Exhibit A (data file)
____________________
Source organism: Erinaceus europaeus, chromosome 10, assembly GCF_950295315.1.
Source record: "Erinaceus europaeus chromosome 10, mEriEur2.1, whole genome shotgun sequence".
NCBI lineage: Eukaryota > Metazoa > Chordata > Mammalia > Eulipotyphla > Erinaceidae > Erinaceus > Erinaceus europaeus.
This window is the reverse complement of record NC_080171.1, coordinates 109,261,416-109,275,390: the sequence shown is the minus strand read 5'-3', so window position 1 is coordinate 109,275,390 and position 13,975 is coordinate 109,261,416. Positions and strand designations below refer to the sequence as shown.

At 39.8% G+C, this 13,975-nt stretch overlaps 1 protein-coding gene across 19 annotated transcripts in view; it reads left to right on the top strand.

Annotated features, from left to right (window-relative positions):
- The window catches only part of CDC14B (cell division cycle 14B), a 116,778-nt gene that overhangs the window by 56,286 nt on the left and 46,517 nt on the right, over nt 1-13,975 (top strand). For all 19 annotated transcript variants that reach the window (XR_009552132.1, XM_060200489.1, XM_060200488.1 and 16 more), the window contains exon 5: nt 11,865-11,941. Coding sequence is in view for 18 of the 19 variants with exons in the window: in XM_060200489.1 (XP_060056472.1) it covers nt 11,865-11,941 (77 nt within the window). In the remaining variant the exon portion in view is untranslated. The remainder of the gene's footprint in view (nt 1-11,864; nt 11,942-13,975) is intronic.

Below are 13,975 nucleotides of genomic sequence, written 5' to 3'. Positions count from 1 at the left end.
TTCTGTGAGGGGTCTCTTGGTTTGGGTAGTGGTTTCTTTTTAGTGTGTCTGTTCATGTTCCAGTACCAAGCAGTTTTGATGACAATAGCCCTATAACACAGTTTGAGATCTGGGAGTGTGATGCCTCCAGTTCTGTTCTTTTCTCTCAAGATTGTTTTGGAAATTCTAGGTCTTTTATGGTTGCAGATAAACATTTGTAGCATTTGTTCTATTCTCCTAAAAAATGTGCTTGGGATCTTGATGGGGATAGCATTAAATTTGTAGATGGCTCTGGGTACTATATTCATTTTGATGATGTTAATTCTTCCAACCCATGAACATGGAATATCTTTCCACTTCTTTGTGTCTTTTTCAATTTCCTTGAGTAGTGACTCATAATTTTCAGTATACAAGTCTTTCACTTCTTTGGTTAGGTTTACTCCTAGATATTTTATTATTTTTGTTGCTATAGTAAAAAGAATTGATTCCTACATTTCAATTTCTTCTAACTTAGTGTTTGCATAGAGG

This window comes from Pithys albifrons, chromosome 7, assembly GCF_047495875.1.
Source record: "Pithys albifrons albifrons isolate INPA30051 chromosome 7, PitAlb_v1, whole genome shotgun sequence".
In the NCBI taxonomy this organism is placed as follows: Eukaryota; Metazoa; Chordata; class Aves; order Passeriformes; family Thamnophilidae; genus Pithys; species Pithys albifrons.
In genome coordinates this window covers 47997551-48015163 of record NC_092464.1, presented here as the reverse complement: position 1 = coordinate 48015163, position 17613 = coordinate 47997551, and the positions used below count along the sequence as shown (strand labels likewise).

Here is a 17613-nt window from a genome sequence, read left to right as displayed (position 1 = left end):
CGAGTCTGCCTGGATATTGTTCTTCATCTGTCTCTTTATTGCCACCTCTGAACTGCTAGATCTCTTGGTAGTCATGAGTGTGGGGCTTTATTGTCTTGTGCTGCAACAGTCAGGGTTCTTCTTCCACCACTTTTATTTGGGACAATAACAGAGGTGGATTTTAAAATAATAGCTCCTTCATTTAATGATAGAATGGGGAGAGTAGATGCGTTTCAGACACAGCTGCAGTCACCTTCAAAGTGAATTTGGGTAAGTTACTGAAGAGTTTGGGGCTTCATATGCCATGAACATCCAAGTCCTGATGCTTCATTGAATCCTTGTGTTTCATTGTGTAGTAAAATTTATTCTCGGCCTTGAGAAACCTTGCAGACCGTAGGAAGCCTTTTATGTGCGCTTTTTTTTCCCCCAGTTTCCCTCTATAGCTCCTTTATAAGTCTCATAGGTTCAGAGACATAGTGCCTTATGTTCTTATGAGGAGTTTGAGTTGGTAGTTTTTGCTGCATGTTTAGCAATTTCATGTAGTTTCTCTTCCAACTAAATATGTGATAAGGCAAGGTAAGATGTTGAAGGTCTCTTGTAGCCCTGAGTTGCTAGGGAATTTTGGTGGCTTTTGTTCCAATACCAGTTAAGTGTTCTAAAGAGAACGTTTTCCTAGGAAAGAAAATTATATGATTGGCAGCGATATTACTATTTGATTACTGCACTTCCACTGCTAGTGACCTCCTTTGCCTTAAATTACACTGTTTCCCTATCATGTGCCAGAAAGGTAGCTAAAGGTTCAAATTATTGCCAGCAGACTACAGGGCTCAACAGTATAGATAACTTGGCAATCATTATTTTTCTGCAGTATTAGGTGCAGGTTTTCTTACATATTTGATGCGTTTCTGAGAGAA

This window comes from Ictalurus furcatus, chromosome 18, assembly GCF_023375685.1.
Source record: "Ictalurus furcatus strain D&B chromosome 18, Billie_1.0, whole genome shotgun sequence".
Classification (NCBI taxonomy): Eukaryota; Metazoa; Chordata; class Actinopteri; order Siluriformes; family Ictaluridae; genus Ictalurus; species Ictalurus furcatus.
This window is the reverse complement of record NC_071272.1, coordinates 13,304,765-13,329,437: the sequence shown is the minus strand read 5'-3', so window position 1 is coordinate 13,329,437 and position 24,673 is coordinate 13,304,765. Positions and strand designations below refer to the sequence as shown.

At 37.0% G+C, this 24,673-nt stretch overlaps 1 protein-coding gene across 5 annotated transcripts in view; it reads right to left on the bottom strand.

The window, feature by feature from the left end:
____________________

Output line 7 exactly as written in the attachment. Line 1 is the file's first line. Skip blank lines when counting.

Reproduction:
- The window catches only part of CDC14B (cell division cycle 14B), a 116,778-nt gene that overhangs the window by 56,286 nt on the left and 46,517 nt on the right, over nt 1-13,975 (top strand). For all 19 annotated transcript variants that reach the window (XR_009552132.1, XM_060200489.1, XM_060200488.1 and 16 more), the window contains exon 5: nt 11,865-11,941. Coding sequence is in view for 18 of the 19 variants with exons in the window: in XM_060200489.1 (XP_060056472.1) it covers nt 11,865-11,941 (77 nt within the window). In the remaining variant the exon portion in view is untranslated. The remainder of the gene's footprint in view (nt 1-11,864; nt 11,942-13,975) is intronic.